SPANA in Mali

• One veterinary centre • One mobile clinic • 25,000 animals treated each year • 7,500 children benefitted from animal welfare lessons

Mali

SPANA has been working in Mali since 1996, making a huge difference to the lives of thousands of working animals.

We work out of a dedicated centre in Bamako, Mali’s capital city.  Here we provide free veterinary care for thousands of working animals every year. 

We have mobile clinics that travel to isolated communities that depend on SPANA for their animals' wellbeing, our para-vets travel to places such as Timbuktu and further out into remote locations.

Last year our Country Director trained 113 teachers to give animal welfare lessons, using books and other informative materials produced by SPANA. Children were so desperate to take part in the lessons that they many of them shared books. Over 7,500 children took part in the lessons.

Recent political unrest

Since 1996, SPANA has worked in Mali, one of Africa’s poorest countries. From the rubbish dumps of Bamako, where countless donkeys work in terrible conditions, to the edge of the Sahara, SPANA helps over 25,000 animals every year.

Mali can be a challenging country in which to work. But in recent months the worsening security situation has created further difficulties. In the north, al-Qaeda attacks and an uprising by Tuareg militia have made our work increasingly difficult.

Further south, our work in and around the capital, Bamako, has so far continued as normal. However news of the military coup in recent days are clearly troubling. For the time being our work continues largely unaffected, but we continue to monitor the rapidly-changing security situation. We will update supporters should this situation change.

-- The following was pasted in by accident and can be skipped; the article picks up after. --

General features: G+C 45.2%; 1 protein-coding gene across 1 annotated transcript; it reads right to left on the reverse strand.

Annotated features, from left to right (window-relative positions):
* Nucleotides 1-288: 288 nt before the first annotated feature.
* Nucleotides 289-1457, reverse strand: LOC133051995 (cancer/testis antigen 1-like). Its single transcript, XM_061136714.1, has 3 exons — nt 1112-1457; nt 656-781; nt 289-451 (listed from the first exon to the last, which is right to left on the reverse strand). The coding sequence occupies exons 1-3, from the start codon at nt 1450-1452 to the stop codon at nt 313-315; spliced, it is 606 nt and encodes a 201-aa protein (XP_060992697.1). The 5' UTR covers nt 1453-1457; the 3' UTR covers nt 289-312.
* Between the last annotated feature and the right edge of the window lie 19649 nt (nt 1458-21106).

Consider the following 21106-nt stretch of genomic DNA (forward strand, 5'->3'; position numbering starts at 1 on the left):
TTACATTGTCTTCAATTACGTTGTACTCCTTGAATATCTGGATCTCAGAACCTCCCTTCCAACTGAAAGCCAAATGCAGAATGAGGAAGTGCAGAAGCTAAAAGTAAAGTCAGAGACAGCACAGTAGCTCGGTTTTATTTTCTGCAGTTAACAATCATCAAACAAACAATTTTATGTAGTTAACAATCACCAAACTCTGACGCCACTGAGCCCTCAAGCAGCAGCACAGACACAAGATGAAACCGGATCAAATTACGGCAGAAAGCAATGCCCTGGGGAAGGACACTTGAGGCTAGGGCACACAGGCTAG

Refugee camp in Mbera

Video: Mali, Mauritania and the refugees in Mbera

SPANA’s chief executive Jeremy Hulme talks about the situation in Mali and the impact it has had on the Mauritanian refugee camp in Mbera.

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Kadi collapsing in Mali

Kadi, a rubbish dump donkey

Exhausted and starving, animals working on Mali’s rubbish dumps resort to eating plastic bags, cardboard and rusting metal. My name is Jeremy Hulme and I’m the chief executive of SPANA. I’ve witnessed the suffering of animals in many countries, but Mali’s rubbish dumps are nothing short of a living hell. Please help them today.

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Animal Welfare: Life in the dump

The rubbish dumps at Lafiabougou and Doumazana in Bamako, Mali’s capital city, are always busy.

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This rescued horse has a new valuable role

Video: Riding for the disabled

Riding for the disabled in Bamako, Mali

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Sand horse welfare in Mali

Mali sand horse welfare

Sand from the River Niger is perfect building material.  However, the only means locals have to transport this heavy cargo is horses.

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